The Richemont Group's jewelry houses sales for the three months ended 31 December 2008, at US$1.06 billion compared to US$1.15 billion in the final quarter of 2007, fell by 12 percent. Cartier reported lower sales and Van Cleef & Arpels, following very strong growth earlier in the year, saw marginally lower sales.
Group sales during the quarter were 7 percent lower than in the prior year with underlying sales decreasing by 12 percent at constant exchange rates. All regions reported lower underlying sales, although positive exchange rate effects resulted in modest growth at actual exchange rates in the Asia-Pacific region and in Japan.
The trend worsened over the quarter, with sales in December 12 percent lower than the prior year at actual exchange rates. The Group's sales in the United States were down by 24 percent in euro terms in December.
The sales decrease in the important third quarter of the financial year follows sales growth in the first six months of 10 percent. Consequently, overall sales for the nine months ended 31 December 2008 increased by 3 percent at actual exchange rates.
"For some years now we have expressed our concerns about global financial stability. We feared and cautioned that wrongly priced credit could lead to a global crisis. The full extent to which the financial sector assumed known and, more importantly, unknown and unquantifiable risks is fast becoming apparent. This excess leverage, assumed over many years and at the instigation of many activist shareholders and investment bankers, now has to be unwound with panic measures and unseemly haste. Thus, since October, the real economy has begun to experience dramatic repercussions from the financial crisis. Demand for luxury goods, as in other sectors of the economy, has fallen dramatically and Richemont is currently facing the toughest market conditions since its formation 20 years ago," says a spokesman for the company.
"Given the current economic climate and the uncertainties facing us, we see no cause for optimism. We must assume that there will be no significant recovery in the foreseeable future and plan accordingly to cope with this situation. Fortunately your company has acted conservatively. We have a strong balance sheet and maisons that have withstood several depressions and wars over the centuries. Management is committed to take the necessary steps to not only see the difficult times through but to emerge stronger," continues the spokesman.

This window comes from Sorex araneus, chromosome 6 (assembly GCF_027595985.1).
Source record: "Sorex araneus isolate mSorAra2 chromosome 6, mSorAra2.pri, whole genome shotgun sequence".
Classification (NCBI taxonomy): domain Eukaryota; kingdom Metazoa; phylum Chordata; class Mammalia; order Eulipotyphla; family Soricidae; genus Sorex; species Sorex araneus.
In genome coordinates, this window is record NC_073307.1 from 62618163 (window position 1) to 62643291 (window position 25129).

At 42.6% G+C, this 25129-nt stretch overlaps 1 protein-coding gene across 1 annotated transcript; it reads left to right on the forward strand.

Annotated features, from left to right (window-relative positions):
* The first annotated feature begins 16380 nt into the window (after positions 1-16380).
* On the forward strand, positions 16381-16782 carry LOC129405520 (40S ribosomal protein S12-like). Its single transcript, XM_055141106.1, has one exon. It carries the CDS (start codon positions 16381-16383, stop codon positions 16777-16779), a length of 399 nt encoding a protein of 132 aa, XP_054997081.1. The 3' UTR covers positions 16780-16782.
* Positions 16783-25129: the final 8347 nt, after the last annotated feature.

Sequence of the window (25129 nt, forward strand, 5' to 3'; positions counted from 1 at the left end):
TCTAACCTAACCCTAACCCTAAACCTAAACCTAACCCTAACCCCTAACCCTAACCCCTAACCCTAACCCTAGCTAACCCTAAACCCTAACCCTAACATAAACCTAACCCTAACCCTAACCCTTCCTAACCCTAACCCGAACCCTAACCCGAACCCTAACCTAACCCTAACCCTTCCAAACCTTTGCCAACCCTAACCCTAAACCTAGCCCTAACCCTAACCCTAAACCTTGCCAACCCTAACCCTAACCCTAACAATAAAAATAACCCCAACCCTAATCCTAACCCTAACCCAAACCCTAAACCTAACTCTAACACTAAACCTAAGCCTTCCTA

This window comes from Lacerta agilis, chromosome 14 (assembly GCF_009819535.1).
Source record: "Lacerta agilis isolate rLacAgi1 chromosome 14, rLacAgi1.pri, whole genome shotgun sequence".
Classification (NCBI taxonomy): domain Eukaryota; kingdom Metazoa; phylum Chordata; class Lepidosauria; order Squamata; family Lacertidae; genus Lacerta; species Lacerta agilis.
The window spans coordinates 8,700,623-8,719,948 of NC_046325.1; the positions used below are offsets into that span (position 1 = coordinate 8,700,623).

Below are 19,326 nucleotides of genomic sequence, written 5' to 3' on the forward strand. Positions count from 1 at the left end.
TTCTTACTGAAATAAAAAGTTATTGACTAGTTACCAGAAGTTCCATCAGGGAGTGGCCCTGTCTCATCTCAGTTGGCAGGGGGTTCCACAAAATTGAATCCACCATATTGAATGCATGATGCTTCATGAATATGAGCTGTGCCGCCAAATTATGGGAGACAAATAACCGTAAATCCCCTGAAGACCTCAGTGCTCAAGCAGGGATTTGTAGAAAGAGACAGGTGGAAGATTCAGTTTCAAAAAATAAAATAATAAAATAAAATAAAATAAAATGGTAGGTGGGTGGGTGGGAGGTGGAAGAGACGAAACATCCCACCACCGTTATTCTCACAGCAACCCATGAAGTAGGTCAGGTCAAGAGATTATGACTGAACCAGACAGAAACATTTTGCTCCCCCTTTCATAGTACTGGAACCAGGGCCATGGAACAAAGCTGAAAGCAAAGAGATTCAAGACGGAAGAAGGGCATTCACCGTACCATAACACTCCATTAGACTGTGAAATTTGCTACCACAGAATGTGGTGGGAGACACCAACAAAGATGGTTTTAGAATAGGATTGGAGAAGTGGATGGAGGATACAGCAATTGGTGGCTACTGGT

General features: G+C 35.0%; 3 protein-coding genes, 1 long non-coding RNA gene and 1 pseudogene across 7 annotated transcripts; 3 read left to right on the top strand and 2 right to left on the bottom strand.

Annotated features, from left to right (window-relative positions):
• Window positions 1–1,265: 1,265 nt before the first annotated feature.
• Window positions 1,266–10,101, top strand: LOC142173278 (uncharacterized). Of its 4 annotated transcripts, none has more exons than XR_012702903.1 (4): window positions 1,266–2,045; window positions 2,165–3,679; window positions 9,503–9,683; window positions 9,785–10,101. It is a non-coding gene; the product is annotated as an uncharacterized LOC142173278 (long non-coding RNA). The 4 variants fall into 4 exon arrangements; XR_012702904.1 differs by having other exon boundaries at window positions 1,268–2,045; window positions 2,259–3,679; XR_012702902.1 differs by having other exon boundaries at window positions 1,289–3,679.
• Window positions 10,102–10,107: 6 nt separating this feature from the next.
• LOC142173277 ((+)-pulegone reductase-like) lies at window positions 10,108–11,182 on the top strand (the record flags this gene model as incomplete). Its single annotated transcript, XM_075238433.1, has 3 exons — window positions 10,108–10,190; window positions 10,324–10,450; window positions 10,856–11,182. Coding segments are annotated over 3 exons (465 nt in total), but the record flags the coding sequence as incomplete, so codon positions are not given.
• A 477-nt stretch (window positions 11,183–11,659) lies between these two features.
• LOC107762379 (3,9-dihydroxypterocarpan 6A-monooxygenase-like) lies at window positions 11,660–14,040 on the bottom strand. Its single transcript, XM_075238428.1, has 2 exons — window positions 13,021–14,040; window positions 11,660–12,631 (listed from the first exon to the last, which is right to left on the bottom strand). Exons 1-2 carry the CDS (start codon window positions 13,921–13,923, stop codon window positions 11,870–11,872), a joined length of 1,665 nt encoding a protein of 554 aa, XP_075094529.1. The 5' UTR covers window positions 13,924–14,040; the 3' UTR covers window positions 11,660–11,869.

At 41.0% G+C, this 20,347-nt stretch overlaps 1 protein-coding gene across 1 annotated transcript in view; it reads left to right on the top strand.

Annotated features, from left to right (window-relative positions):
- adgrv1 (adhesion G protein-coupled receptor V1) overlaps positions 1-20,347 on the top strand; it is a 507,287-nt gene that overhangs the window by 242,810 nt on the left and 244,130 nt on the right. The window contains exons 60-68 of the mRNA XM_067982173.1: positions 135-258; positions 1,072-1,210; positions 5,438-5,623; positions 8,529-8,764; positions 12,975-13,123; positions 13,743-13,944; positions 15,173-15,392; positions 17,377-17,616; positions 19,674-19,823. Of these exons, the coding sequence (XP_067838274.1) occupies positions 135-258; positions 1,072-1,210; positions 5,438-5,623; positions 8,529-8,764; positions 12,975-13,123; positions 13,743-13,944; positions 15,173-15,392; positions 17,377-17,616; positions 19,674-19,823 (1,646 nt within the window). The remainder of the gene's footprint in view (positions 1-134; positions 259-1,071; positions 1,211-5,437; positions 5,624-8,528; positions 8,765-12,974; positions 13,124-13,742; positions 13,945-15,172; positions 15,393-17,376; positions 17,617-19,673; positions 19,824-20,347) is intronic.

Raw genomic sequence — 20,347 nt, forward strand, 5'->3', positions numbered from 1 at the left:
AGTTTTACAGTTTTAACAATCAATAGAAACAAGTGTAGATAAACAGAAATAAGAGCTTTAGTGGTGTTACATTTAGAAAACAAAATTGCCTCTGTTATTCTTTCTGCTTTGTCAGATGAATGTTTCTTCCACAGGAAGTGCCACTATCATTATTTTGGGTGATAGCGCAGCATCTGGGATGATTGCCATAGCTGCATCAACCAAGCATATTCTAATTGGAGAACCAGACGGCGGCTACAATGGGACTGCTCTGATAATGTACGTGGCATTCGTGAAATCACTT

Richemont holds a portfolio of several of the most prestigious names in the luxury goods industry including Cartier, Van Cleef & Arpels, Piaget, Vacheron Constantin, Jaeger-LeCoultre, IWC, Alfred Dunhill and Montblanc.
Richemont experienced an 8 percent decrease in sales in Europe at actual exchange rates, reflected the deepening recession in Western European markets.
Sales in the Asia-Pacific region represented 25 percent of Group sales during the quarter. The region saw sales growth at actual exchange rates, albeit at a lower rate than that seen over the last 3 years. Sales in mainland China increased by 24 percent at constant exchange rates during the period. Sales in the Middle East continued to grow.
The decline in consumer confidence had a significant impact on sales in the Americas region. A 28 percent decrease in sales at constant exchange rates was only partly offset by positive exchange rate movements.
The Japanese market for luxury goods generally continues to decline. Flat sales in euro terms reflected significant positive exchange rate movements. In yen terms, the value of sales decreased by 18 percent.